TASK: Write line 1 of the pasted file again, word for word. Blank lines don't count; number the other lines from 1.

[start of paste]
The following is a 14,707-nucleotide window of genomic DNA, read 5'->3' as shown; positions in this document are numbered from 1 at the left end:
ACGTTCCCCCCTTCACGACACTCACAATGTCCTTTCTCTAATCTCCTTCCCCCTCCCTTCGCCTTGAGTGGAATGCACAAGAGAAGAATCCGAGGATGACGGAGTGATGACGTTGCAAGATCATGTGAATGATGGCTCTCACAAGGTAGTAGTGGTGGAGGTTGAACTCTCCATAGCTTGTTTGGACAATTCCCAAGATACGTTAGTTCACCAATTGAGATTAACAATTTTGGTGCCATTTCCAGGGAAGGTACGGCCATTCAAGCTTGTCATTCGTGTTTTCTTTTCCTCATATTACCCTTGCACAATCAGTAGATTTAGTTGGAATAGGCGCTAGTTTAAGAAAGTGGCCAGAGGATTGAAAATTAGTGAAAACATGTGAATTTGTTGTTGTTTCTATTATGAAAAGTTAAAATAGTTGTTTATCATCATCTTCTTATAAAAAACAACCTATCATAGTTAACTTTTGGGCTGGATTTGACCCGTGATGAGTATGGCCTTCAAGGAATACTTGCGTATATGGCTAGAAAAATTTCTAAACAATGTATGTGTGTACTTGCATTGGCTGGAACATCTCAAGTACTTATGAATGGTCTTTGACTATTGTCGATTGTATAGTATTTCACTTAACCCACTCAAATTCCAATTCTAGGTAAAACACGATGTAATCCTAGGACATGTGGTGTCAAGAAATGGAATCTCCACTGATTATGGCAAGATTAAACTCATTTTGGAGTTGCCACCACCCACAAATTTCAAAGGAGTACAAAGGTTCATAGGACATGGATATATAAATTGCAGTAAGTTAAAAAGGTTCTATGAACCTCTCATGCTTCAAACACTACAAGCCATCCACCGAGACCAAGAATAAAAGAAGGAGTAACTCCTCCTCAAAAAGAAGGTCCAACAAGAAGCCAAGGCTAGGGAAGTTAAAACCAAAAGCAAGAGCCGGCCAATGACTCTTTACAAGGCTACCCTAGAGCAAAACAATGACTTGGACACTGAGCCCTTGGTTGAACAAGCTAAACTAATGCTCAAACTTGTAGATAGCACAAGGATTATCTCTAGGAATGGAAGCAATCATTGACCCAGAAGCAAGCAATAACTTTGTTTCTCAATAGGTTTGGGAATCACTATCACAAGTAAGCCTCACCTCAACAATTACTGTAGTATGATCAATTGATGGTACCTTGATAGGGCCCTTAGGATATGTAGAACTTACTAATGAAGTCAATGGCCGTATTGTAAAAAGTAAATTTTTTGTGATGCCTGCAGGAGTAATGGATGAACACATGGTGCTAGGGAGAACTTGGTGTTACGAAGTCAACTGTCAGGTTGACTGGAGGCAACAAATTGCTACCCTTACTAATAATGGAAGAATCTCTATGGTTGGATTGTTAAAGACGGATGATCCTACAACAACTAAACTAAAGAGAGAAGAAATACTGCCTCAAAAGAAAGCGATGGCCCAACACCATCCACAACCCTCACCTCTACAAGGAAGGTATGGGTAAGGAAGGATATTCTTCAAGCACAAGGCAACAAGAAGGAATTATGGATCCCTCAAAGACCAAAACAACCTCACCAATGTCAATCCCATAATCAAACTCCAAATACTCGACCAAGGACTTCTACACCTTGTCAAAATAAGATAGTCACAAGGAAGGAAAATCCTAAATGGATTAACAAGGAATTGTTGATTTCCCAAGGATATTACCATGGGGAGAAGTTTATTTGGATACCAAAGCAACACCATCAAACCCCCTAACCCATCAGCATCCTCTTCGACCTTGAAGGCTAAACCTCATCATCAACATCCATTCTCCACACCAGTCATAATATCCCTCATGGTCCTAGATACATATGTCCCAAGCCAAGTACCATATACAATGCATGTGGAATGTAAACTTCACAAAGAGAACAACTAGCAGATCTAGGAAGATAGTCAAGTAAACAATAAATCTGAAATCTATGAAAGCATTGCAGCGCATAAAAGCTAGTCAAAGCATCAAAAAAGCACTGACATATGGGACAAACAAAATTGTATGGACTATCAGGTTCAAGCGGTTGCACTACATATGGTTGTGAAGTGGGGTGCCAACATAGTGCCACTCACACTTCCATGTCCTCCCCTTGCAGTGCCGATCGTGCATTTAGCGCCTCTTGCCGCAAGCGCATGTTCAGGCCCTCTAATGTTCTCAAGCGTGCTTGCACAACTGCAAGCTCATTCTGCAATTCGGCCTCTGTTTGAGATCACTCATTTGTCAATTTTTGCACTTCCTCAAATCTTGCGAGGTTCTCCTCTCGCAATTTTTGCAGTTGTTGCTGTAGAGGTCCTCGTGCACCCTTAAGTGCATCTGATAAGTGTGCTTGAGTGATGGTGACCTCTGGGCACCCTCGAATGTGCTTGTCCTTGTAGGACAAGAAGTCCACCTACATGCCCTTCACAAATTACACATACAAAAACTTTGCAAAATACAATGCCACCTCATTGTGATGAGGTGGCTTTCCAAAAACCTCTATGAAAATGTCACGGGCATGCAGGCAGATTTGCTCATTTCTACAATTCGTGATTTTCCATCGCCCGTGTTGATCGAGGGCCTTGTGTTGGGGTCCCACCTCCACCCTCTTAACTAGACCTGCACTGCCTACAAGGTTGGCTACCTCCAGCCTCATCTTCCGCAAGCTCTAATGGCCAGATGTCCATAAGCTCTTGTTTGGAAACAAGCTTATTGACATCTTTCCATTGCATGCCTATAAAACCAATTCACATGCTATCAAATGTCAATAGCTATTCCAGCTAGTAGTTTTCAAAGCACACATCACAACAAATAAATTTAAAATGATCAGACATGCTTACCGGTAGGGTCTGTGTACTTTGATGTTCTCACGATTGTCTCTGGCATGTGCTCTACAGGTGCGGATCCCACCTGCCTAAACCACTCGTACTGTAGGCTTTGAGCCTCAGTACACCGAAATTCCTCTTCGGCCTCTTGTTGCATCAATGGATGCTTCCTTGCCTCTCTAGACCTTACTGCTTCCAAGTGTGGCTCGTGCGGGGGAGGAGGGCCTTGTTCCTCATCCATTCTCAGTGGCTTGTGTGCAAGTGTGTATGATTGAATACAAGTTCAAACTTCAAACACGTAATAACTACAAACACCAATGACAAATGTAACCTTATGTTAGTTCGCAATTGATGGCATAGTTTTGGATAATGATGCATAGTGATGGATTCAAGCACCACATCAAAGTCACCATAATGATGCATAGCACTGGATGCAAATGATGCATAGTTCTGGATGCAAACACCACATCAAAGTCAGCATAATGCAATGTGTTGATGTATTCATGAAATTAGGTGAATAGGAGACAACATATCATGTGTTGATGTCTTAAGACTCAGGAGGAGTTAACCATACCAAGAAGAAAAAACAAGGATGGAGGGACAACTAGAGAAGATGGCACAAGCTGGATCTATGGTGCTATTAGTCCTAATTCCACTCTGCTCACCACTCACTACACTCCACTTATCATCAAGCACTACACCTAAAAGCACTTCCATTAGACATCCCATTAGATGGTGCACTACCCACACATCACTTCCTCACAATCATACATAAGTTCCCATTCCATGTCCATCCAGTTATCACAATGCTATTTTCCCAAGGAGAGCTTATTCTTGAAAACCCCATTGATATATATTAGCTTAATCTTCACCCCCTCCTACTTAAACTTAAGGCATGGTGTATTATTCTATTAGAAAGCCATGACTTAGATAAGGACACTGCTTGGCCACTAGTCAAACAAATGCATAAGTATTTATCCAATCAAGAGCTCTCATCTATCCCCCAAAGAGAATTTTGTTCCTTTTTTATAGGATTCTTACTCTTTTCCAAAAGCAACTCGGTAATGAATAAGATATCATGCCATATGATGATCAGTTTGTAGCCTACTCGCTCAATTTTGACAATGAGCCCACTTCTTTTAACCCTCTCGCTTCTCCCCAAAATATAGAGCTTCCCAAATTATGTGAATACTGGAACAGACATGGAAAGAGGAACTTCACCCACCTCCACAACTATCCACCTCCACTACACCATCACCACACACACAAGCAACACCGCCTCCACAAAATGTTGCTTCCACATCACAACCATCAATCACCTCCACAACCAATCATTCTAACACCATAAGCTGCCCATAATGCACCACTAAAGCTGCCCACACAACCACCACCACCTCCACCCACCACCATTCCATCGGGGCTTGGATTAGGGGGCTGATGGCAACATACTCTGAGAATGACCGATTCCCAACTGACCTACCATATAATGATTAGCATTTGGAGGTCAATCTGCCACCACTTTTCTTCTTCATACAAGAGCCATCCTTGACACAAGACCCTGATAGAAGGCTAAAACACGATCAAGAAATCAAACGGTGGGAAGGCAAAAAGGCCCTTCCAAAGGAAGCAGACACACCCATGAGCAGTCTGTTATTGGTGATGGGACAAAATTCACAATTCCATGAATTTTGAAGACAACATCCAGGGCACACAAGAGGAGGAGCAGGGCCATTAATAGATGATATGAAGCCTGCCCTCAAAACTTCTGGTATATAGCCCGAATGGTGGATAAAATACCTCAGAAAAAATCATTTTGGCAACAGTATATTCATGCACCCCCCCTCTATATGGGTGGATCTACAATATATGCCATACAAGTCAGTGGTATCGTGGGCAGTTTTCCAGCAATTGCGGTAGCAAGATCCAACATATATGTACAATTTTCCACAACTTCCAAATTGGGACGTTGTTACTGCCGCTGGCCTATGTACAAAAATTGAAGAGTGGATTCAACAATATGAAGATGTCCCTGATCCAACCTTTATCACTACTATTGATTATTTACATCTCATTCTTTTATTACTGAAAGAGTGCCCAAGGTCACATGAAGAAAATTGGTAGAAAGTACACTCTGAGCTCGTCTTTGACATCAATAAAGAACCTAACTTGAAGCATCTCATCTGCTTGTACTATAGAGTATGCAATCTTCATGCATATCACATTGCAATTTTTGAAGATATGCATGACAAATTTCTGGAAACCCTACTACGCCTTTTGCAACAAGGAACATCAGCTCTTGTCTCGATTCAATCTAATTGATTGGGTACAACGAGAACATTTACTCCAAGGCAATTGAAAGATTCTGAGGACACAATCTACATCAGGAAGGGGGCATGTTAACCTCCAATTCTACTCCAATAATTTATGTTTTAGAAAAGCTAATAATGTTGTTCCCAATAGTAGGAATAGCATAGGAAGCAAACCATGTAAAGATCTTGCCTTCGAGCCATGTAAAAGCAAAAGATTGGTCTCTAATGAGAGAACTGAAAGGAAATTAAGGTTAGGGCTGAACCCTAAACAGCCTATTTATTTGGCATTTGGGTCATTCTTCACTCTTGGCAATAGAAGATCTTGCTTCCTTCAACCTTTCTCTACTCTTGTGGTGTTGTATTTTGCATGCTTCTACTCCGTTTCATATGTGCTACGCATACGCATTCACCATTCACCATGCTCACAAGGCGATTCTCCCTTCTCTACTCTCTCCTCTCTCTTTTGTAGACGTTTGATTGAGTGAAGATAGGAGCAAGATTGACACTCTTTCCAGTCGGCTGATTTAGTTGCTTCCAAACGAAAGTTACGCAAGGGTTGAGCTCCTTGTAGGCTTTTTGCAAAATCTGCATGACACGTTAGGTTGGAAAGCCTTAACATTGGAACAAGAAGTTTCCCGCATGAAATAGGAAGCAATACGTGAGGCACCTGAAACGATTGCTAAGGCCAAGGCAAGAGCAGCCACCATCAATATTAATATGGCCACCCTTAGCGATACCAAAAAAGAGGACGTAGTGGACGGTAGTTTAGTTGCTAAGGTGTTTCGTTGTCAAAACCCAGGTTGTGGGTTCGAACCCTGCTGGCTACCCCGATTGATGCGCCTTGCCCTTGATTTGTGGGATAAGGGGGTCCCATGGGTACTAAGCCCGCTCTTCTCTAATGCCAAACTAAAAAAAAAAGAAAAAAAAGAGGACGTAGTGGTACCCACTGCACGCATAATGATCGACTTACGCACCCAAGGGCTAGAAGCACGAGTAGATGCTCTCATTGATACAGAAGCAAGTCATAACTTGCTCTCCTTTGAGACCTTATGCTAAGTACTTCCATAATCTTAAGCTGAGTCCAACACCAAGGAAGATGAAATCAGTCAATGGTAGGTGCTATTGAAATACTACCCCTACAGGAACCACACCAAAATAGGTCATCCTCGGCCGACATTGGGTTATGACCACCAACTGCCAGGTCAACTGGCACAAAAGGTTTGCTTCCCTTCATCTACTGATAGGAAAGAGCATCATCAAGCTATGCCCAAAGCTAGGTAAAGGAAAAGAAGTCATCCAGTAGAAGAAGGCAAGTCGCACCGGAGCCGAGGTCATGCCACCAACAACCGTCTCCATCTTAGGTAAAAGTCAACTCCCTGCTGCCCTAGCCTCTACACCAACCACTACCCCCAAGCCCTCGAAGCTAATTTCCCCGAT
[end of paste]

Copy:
The following is a 14,707-nucleotide window of genomic DNA, read 5'->3' as shown; positions in this document are numbered from 1 at the left end: